Trustees of Chicago's failing public pension funds have funneled hundreds of millions of dollars into highly speculative investments that not only have failed to realize outsize returns but also saddled them with underperforming, long-term assets that can't be sold off, a Tribune investigation has found.Wow. Such a deal. And those wonderful out of state investments. Is Alexi their investment adviser?
The investments, which involved buying equity stakes in businesses ranging from fast-food franchises in Mississippi to a Los Angeles grocery chain, were supposed to plug huge holes in pension fund coffers by yielding gains of up to 20 percent a year.
Trustees? Can we call these guys predatory investors? Come on little Lisa, sue the pants off 'em on behalf of the taxpayers. There's gotta be a law. Ha. Ha. Ha.
Some of the firms reaping rewards have connections to Mayor Richard Daley. One was co-founded by Daley's former campaign manager David Wilhelm. Andre Rice, a Daley appointee to two public boards, runs another. City pension funds already have been criticized for investing about $60 million in a real estate firm co-founded by Daley nephew Robert Vanecko that has lost about $11 million in value, according to fund documents.Here you go:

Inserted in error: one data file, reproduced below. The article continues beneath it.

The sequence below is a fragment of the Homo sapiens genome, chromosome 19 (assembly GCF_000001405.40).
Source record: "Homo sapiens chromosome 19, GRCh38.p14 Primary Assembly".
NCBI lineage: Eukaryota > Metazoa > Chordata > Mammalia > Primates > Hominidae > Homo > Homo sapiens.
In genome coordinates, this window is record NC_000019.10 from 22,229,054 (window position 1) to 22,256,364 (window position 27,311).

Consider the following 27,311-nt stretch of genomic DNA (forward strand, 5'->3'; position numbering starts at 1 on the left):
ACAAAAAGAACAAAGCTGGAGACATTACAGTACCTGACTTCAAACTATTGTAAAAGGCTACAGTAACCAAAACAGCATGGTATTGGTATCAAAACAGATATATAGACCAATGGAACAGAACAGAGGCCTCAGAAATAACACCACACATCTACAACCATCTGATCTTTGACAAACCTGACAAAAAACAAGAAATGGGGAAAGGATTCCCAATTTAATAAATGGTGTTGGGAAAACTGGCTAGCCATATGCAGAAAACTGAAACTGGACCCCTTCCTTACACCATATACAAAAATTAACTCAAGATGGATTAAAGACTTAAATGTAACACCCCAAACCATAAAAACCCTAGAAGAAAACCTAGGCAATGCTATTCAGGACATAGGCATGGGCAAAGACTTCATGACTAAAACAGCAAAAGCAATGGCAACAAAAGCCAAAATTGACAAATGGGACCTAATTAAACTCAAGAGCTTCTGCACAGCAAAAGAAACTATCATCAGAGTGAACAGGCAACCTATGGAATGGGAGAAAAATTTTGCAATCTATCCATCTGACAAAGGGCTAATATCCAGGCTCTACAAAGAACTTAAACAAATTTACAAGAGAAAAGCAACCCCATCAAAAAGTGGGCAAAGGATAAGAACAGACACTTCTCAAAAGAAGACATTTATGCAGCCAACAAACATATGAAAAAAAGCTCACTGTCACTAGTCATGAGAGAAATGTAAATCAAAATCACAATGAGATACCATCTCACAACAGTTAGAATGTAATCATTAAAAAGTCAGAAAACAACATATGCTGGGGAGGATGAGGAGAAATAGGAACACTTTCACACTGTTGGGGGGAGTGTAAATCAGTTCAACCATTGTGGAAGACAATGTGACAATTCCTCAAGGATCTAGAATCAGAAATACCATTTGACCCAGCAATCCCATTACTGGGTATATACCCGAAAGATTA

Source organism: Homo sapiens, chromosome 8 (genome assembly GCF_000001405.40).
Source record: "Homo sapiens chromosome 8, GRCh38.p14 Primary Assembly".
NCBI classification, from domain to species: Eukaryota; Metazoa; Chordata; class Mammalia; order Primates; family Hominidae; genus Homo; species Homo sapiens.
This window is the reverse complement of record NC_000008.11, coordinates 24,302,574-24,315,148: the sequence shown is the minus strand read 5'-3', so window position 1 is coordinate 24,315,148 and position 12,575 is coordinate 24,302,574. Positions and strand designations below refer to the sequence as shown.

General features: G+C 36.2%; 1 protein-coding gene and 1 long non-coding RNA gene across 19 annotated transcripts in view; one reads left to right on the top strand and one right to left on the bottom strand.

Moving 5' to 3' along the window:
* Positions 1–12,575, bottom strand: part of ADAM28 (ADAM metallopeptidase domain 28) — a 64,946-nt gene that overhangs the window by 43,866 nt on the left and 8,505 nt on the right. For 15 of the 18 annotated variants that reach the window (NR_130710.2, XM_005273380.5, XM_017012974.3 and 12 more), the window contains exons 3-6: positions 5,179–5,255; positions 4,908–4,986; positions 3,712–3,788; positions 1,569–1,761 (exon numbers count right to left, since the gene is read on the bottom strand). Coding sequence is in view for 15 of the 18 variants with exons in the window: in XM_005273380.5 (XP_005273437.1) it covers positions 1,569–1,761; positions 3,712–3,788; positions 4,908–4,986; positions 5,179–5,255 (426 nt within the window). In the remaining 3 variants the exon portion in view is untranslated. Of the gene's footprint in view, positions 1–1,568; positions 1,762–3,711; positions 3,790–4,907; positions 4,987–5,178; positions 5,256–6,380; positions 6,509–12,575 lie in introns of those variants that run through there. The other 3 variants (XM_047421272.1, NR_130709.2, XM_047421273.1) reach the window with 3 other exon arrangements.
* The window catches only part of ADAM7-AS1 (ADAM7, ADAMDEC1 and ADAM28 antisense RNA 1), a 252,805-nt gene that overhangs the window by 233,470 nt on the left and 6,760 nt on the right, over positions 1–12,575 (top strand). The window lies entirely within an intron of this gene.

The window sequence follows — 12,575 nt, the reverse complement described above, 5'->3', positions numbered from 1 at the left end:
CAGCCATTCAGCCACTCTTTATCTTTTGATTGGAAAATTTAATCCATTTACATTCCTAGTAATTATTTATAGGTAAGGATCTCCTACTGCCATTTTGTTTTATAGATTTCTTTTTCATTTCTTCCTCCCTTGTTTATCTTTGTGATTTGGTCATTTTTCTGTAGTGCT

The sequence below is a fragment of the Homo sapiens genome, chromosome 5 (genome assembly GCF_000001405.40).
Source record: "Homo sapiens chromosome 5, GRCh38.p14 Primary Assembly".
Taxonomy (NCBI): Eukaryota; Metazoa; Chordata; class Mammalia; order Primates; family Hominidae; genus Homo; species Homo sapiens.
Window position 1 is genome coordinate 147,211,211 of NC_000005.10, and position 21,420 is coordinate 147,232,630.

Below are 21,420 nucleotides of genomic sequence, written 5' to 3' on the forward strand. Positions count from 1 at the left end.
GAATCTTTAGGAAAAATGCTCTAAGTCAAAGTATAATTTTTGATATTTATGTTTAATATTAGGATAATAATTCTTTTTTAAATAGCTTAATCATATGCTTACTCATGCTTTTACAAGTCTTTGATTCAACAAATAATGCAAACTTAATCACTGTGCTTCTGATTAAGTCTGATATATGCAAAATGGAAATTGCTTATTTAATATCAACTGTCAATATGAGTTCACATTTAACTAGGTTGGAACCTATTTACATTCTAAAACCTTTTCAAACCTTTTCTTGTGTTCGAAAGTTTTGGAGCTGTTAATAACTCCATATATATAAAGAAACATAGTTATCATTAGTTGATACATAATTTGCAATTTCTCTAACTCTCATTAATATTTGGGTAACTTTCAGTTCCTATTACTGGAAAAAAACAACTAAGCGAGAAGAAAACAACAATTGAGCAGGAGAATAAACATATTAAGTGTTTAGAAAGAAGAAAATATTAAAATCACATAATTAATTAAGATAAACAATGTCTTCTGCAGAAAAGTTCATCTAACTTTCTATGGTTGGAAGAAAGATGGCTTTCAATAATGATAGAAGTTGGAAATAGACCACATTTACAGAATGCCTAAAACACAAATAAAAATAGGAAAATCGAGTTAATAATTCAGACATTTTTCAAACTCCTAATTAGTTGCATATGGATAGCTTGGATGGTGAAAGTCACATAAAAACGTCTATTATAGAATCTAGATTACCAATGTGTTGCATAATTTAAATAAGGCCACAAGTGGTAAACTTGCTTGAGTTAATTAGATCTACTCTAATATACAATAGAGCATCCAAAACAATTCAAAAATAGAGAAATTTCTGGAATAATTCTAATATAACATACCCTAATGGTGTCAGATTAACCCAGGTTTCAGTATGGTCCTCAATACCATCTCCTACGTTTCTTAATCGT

Aside from the astronomical returns the funds expected — more than four times greater than the returns of the S&P 500 at the time — investing with Muller & Monroe allowed pension fund trustees to fulfill a state-directed mandate to hire minority- and women-run firms. Rice is African-American.State law was rewritten in the late 90's to allow these kinds of higher risk investments. Golly gee.
The legislation was pushed by former state Sen. Emil Jones, who collected more than $140,000 in campaign contributions from such firms afterward.
Among those who contributed to Jones was Rice, who staunchly supports the requirements for hiring minority firms. "White men had all the business," he said. "But did those firms have all the talent and all the know-how?"
Rice, whom Daley has appointed to two civic boards, said his years-long relationship with the mayor had nothing to do with his work for city pension funds. "No one at City Hall has ever made a call on my behalf suggesting or encouraging the funds to look at our firm," he said.
And that's just Chicago. How about the state? Secrecy shrouds some pension investments in Illinois. Well, what do you know, the Illinois FOIA law was changed to exempt some pensions in 2005. How convenient.
Jobs are already leaving the state. Graduates, our sons and daughters are jobless--they leave too in search of better prospects.
Illinois' Numero Uno:
So far, Illinois hasn't had difficulty borrowing, but it is paying more to do so. Its Moody's bond rating is the lowest of any state.Gov. Pat Quinn.